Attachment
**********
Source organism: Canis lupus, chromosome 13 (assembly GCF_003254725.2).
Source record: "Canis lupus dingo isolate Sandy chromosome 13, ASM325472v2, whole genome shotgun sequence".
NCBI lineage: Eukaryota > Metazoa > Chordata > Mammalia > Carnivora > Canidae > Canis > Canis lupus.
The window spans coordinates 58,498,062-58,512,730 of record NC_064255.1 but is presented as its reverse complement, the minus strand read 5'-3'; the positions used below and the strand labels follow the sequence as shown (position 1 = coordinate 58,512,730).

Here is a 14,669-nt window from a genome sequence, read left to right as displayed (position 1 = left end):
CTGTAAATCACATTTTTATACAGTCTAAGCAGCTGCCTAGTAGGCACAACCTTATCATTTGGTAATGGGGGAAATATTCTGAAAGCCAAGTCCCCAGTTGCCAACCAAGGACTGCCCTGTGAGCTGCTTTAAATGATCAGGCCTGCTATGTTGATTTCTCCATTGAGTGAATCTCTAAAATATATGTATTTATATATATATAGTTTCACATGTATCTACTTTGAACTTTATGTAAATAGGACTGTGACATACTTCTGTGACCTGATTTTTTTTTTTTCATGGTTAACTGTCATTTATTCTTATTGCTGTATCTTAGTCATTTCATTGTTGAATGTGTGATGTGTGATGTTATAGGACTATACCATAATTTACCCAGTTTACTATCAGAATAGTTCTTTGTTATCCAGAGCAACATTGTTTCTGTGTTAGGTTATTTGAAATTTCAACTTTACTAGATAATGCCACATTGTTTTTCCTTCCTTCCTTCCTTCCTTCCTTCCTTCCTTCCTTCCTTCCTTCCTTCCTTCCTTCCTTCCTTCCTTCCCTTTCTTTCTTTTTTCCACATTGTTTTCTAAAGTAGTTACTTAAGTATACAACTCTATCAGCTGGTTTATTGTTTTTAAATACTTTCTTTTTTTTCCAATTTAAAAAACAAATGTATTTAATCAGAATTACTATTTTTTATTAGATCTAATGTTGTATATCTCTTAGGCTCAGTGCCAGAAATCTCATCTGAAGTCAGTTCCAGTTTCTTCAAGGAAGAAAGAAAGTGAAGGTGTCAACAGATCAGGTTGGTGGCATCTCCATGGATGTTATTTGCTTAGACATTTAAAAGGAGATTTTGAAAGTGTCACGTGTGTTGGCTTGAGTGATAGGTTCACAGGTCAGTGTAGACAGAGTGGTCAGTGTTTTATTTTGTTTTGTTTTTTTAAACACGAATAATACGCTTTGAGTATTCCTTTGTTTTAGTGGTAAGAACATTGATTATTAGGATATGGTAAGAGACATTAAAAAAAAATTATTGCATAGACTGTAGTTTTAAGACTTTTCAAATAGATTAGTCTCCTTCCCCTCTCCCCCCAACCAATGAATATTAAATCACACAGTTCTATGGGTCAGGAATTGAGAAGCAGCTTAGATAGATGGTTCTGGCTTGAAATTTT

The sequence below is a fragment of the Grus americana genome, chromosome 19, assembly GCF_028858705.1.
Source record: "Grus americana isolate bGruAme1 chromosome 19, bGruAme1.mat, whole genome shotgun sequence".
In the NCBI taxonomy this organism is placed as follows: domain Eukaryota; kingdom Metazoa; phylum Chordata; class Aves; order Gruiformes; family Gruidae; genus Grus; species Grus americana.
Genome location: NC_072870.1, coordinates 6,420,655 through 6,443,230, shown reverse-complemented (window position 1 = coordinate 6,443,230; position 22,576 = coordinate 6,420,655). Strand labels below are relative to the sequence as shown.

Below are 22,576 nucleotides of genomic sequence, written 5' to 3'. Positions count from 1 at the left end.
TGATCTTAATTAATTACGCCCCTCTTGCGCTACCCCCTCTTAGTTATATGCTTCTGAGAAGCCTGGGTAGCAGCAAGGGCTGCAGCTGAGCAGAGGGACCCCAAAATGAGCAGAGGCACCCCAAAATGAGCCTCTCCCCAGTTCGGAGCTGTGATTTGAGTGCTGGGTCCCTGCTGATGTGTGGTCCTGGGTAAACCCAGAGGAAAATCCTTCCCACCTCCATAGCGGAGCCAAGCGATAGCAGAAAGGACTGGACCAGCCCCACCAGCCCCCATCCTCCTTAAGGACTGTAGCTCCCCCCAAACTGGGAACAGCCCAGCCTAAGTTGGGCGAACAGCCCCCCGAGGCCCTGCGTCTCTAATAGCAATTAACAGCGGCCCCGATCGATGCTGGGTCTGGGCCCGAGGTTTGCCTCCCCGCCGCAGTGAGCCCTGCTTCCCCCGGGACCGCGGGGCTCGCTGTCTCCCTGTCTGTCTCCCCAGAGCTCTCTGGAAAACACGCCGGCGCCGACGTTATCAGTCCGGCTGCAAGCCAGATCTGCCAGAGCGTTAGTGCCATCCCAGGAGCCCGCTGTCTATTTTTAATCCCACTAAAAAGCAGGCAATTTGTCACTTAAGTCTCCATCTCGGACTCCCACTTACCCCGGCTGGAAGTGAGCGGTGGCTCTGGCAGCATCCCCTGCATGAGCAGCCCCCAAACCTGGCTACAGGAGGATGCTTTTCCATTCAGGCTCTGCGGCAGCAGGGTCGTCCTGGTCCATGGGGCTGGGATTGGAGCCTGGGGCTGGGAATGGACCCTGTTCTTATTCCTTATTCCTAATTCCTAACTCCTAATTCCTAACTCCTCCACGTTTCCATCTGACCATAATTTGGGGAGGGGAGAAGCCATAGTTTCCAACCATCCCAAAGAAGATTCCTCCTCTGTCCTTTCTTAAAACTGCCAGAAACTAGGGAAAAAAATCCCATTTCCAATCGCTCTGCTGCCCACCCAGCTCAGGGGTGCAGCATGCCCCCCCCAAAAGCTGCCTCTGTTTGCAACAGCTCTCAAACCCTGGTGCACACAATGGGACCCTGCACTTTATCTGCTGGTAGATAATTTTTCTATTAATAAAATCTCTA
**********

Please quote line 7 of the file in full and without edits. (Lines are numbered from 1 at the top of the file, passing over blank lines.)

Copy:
The sequence below is a fragment of the Grus americana genome, chromosome 19, assembly GCF_028858705.1.